Did you know Hall means Salt in Celtic?

We do, because every single tour guide we talked to told us that tidbit at least twice, if not thrice.  We were taken on a personal salt mine tour by Markos – our tourguide from Bob’s.  While we were once again in a taxi-van instead of the orange tour van, Markos at least seemed a little more legit.  He took us to Hallein, a city on Duerrnberg (a mountain near the German border).  Hallein means a Salt City, just like Hallstatt did.  Oh the Celts and their “hall” meaning “salt.”  It will be the one fact I remember from this trip, since we heard it approximately 207 times. 

Upon our arrive at the Salt Mines, we bought out tickets and spent a few minutes wandering the Celtic Village outside the mine entrance.  Salt has been mined here for over 2000 years.  Even though there is still salt to be mined, it was discovered that the mine was more profitable solely as a tourist attraction.  Once we entered the tour, our first stop was to put on a set of white coveralls over our clothes; very attractive.  Actually, a bit creepy to see all these people dressed in white herded together.  And hard to keep track of Rachel, since when we got separated she looked just like everyone else in the dimly lit mine.

the green is the seat of the train that we rode into and out of the mine

It was really quite amazing in the mine.  I’ve never been in anything like it.  We took this train in, where everyone straddled a green bench and was careful not to lean in either direction, lest they fall off or bump their head.  We got off the train and walked 1 km into the mine, stopping along the way to watch overly dramatized movies teaching us the history of salt mining in Hallein via conversation between Arch Bishop Wolf Dietrich, who owned all the mining rights back in the day, and Jakob from Duerrnberg, who apparently was clumsy and burned down half of Salzburg once upon a time.  There was fighting, seduction, greed, death, and salt. What more do you need in a movie?  Oh, and it was divided into three cliffhangers that we watched at various stops throughout our walk.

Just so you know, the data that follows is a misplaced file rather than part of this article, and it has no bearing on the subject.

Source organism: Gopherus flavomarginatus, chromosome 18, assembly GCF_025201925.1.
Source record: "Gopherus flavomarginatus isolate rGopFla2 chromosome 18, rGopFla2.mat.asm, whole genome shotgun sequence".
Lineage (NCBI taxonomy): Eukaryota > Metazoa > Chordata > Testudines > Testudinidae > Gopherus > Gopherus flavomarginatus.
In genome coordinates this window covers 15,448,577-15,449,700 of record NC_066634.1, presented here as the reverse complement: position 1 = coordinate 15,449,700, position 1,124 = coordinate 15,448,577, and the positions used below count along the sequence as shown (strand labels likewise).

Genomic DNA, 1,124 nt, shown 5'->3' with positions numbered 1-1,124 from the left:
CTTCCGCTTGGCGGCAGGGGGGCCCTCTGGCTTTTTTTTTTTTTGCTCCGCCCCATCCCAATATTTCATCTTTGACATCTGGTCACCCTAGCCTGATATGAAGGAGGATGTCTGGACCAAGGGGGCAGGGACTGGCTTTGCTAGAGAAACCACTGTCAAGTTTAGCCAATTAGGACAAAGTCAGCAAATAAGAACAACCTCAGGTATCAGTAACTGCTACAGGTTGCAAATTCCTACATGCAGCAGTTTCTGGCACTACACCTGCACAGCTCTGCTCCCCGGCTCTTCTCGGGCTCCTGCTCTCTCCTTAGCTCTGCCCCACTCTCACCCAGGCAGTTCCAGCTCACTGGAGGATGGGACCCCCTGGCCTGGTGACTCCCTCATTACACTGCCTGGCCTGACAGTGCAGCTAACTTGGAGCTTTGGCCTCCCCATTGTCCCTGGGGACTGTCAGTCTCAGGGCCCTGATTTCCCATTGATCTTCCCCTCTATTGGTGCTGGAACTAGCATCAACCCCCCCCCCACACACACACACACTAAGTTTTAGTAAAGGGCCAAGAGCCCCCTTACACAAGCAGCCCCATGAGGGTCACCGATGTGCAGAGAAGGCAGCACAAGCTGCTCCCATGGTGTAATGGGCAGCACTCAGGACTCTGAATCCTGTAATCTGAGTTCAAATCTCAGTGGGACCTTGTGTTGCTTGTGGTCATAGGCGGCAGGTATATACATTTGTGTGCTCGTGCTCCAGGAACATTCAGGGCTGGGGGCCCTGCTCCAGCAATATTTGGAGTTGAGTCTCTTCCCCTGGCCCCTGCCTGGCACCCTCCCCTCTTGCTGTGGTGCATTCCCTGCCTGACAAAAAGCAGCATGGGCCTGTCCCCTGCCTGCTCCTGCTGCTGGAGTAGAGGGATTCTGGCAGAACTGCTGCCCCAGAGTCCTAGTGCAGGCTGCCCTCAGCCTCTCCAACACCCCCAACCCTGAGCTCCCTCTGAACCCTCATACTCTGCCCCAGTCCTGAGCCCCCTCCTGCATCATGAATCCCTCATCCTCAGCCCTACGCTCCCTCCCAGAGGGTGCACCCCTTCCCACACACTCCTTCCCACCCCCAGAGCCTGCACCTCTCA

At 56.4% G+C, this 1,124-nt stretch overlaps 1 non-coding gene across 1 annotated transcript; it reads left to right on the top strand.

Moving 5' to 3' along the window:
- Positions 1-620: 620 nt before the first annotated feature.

at the bottom of the first slide

98% of the mine was rock walls with minimal beam support - not the wood paneling that I apparently chose to photograph to represent out time in the mine.

The tunnels we walked down were just like you imagine – narrow, curved tunnels, and a bit muddy.  We walked on the tracks and it was quite dimly lit, especially when someone was tall and blocked the light for a stretch.  We also went down two wooden slides.  You go down in groups of 2 or 3 and sit with your legs on either side of two wooden beams.  Then you lean back, put your feet up, and enjoy the ride.  It was SO fun!  I think that one slide was 27m and the other was around 42 m long.

We also went on a slow boat ride across a tiny lake in the mountain.  There was a trippy light show and psychedelic music playing on our journey.  Crazy sauce.

trippy ride across a subterranean lake

After much learning and much journeying, we took the train back out into the light of day.  It was a really neat experience!  Definitely a trip highlight!  And I was glad to be safely outside the mountain again.  They say, “Glueck Auf” which basically means “good luck coming out of the mountain again” – success!


4 thoughts on “Did you know Hall means Salt in Celtic?

  1. Your boat ride reminds me of the scene in Willy Wonka when they go on the boat ride from that candy land to the factory and Gene Wilder sings/chants that creepy song while awful images start flashing on the walls. I’m glad that’s not what your boat ride turned into and I don’t like that movie.

    • Yeah, we also thought it reminded us of Willy Wonka, and that in our white outfits perhaps we were the oompa loompas… I also am glad that didn’t become our reality 🙂

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